Outlined against two oversized recliners and a couch as big as East Texas, the “Four Fathers” reigned again, if for only a brief two hours.
OK, before you old-timers start howling “plagiarism,” I plead guilty ... with good reasoning.
It was Father’s Day, and the lead Grantland Rice wrote of Notre Dame crushing Army way back there in 1924, seemed to fit nicely for a Father’s Day gathering just past. If you came in late (and I suspect most of you did) Rice wrote:
“Outlined against a blue-gray October sky, the Four Horsemen rode again.”
That kept running through my mind as three generations of outstanding fathers — George Houston Smith, Barry Stephen Smith, Riley Stephen Smith, and James Tyler Smith — were wrapped in the warmth of their loved ones.
(If you’re looking for silly, you’ve just read a 13 on a scale of 1-10)
Steaks were grilled, steaks were eaten. Ice cream was made, ice cream was eaten. Gifts were presented and a few instances of “I love you, Dad” were heard.
Another nice thing about “Daddy’s Day” (which it really is Down South) is you don’t exchange gifts. If you’re a daddy (OK, just to be politically correct, we’ll return to “father”), you get to receive and you don’t have to give.
Being a cheerful recipient is a lot more fun than pretending to be a cheerful giver.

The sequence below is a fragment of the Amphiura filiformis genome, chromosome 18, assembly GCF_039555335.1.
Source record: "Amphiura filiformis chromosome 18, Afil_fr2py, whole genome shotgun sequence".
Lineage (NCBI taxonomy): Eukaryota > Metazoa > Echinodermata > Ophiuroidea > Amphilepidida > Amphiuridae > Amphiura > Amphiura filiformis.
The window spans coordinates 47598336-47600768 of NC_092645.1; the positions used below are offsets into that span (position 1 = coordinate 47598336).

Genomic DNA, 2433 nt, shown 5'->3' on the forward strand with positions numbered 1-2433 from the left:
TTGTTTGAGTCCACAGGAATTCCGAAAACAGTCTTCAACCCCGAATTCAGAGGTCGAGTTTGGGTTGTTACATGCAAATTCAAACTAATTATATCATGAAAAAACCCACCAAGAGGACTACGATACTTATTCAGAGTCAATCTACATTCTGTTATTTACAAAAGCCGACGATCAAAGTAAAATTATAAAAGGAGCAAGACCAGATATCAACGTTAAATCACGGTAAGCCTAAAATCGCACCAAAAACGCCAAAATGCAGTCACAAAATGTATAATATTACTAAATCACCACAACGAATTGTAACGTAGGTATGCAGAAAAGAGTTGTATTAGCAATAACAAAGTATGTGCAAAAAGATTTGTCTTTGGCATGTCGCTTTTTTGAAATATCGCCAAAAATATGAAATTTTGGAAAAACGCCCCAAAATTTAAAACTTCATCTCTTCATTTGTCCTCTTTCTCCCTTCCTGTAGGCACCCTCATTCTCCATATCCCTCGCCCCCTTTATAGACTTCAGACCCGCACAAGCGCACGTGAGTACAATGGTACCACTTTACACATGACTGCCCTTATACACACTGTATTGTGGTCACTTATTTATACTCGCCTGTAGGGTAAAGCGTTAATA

But all too soon (did I mention two hours?), it was all over and the gathering went back to what it does best, the unadulterated love and worship of Ellison Kate Smith, McKenzie Katherine Smith, and Everlee Grace Smith.
The “Four Fathers” can be just as silly as anyone when it comes to their “begets,” especially if the “begets” are all girls. It didn’t bother me one bit that three absolutely gorgeous great-granddaughters, 4 and under, stole most of Fathers Day from me.
Now the lineage (in the biblical sense): George Houston beget Barry Stephen who beget Riley Stephen and James Tyler, all of which led up to Riley Stephen begetting “Mack” and James Tyler begetting “Ellie” and “Evey.”
Cody Houston Smith, beget by Barry Stephen Smith, has not yet done any begetting. A bit of an upside to that is if he stays the course, he won’t face bills for college tuition and weddings that Bill Gates can’t pay.
(I’m into 73 lines toward the 140 needed to get paid, but it also occurs to me this little essay is not going to be material for the fridge door.)
With all that said, a couple of things.
1. My Father’s Day gift is the best ever ... by three country miles.
2. I’m going to hold back what it is ’cept to say that if I never make it to heaven, I will have at least seen the Pearly Gates.
If you can guess correctly, I’ll buy your breakfast at Jack’s on Quintard, but you’ll have to pay for your own mustard.
I will tell you that my Father’s Day present did not come with handles. Unless the handle is on a dinner fork, a handle usually means work.
Son-and-current-heir has finally learned that his old man is very allergic to work. That dates back to my 10th year when I spent a lot of time behind a blankety-blank mare mule who thought she knew more than I did.
What I’m saying is there are three years in particular when my Father’s Day presents were:
1. A leaf blower.
2. A weed eater.
3. A hedge trimmer
Sitting in my barn tapping at the keys on a Toshiba laptop while listening to Willie Nelson sing “Blue Eyes Crying In the Rain,” “blower-weed eater-trimmer” makes me grateful for the life The Man upstairs blessed me with.
He’s also telling me that this is enough “begetting” of this little essay on the Greatest Father’s Day ever ... and ever.
Stay tuned for why ...